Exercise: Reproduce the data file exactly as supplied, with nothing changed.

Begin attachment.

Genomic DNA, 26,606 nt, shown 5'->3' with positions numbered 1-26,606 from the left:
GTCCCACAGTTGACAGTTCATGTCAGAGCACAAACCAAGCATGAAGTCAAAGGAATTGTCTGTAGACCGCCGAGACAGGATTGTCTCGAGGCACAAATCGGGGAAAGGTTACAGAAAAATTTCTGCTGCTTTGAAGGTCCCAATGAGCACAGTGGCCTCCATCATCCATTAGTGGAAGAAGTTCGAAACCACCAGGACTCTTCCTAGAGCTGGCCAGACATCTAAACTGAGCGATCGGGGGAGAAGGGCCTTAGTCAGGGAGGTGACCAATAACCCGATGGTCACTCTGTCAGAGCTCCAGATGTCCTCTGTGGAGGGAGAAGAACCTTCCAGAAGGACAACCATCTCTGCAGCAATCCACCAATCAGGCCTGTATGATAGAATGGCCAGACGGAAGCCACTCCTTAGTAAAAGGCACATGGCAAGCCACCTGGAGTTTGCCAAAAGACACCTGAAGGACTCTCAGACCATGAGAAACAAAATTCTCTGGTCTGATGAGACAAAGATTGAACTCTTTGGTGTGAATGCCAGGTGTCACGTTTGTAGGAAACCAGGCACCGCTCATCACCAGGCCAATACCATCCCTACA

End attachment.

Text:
Genomic DNA, 26,606 nt, shown 5'->3' with positions numbered 1-26,606 from the left:
GTCCCACAGTTGACAGTTCATGTCAGAGCACAAACCAAGCATGAAGTCAAAGGAATTGTCTGTAGACCGCCGAGACAGGATTGTCTCGAGGCACAAATCGGGGAAAGGTTACAGAAAAATTTCTGCTGCTTTGAAGGTCCCAATGAGCACAGTGGCCTCCATCATCCATTAGTGGAAGAAGTTCGAAACCACCAGGACTCTTCCTAGAGCTGGCCAGACATCTAAACTGAGCGATCGGGGGAGAAGGGCCTTAGTCAGGGAGGTGACCAATAACCCGATGGTCACTCTGTCAGAGCTCCAGATGTCCTCTGTGGAGGGAGAAGAACCTTCCAGAAGGACAACCATCTCTGCAGCAATCCACCAATCAGGCCTGTATGATAGAATGGCCAGACGGAAGCCACTCCTTAGTAAAAGGCACATGGCAAGCCACCTGGAGTTTGCCAAAAGACACCTGAAGGACTCTCAGACCATGAGAAACAAAATTCTCTGGTCTGATGAGACAAAGATTGAACTCTTTGGTGTGAATGCCAGGTGTCACGTTTGTAGGAAACCAGGCACCGCTCATCACCAGGCCAATACCATCCCTACA